"Again, the local bank lends funds that are not someone's savings nor their own: in payment for doing a few hours paperwork they hold title to your real estate, and if you miss a few payments, they end up with the physical asset. What has happened? What has happened was the consummation of a fraud. The fake money itself is fraudulent. The way it is legitimized is fraudulent. The laws that make it legal tender are evil. Perhaps in free banking the practice could be decriminalized, but only if the fraud element is removed, so people know exactly what they are getting into and have the choice to opt out."

There are many practices around the system of banking that a) only occur in an extreme magnitude due to government dictate and protection, and b) may also be fraudulent. But fractional reserve banking, in and of itself, is not one of these.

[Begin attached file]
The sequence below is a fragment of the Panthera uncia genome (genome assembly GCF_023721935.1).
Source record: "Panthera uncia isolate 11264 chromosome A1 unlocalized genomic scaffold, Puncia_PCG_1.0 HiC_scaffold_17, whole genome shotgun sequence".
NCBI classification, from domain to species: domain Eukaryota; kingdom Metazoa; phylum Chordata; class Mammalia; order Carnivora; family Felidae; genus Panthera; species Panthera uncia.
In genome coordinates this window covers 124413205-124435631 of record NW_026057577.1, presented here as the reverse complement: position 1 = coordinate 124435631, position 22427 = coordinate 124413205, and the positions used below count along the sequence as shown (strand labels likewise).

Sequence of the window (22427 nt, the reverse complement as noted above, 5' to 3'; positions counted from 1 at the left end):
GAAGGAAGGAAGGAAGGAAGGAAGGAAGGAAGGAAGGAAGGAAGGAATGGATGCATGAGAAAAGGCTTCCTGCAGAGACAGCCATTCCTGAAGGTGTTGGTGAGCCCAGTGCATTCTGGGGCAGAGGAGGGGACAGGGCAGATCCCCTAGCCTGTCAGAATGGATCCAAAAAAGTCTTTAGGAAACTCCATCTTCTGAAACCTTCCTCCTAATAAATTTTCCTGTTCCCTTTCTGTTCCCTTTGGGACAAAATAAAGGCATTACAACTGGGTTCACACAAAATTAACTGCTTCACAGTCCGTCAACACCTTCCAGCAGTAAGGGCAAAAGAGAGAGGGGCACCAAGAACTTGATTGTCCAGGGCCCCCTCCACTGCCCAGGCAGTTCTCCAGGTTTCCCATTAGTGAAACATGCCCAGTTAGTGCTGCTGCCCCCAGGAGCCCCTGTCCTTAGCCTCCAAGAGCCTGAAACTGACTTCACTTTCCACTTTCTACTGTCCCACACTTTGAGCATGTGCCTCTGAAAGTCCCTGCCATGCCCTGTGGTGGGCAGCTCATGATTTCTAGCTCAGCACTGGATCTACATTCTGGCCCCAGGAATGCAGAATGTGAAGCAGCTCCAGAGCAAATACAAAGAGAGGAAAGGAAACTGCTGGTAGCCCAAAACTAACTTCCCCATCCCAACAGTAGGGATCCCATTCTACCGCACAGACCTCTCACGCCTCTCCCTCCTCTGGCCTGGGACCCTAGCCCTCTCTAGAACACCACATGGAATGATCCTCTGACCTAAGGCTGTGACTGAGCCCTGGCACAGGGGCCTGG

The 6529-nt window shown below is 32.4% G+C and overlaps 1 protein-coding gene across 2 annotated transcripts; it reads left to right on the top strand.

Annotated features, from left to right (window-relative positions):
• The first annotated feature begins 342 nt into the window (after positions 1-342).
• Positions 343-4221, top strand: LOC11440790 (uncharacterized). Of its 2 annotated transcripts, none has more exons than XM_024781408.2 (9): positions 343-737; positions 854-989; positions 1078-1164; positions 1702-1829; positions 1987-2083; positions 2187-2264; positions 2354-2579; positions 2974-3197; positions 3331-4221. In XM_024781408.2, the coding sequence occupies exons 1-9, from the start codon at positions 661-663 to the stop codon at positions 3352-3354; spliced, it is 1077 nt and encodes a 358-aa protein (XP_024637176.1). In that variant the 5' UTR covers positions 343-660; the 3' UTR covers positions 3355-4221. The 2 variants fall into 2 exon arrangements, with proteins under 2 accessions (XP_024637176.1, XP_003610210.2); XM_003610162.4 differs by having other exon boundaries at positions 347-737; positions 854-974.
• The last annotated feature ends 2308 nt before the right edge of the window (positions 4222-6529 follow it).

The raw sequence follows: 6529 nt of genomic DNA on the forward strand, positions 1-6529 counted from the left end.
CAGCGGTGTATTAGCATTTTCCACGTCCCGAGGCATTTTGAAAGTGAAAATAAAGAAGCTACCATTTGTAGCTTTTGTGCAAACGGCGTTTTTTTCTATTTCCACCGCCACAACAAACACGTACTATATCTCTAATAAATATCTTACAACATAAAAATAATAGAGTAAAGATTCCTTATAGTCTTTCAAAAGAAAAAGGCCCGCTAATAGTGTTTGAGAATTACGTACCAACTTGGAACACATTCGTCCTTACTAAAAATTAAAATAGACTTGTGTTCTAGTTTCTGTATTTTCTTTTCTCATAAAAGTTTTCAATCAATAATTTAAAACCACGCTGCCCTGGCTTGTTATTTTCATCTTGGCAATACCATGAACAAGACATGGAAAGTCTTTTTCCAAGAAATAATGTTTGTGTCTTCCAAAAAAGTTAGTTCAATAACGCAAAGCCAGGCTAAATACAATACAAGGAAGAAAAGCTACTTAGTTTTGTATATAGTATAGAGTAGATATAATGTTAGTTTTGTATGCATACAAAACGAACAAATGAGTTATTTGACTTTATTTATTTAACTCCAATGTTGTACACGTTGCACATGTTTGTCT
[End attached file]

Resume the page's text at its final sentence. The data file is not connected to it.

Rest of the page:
FRB, in a free market system, is a perfectly viable option for banking and money / credit. If a bank gets carried away with the practice, it will fail; its notes would trade at a great discount. This discipline of failure will be the best check and balance on the system; additionally, strip away the government created idea of limited personal liability and the system will very well discipline itself.

Even today, I would have no complaint about FRB absent the government backing of the entire cartel via the Fed and FDIC (to name two of many enabling agencies). The crime is in the government protection, not in the practice itself.

Of course, I would continue to state that FRB is inflationary to the money supply, but the impact will be only to members of society that utilize or transact in the specific currency being overly expanded. Here again, the crime today is the legal tender laws, giving us little choice, at least little choice absent large risks and consequences.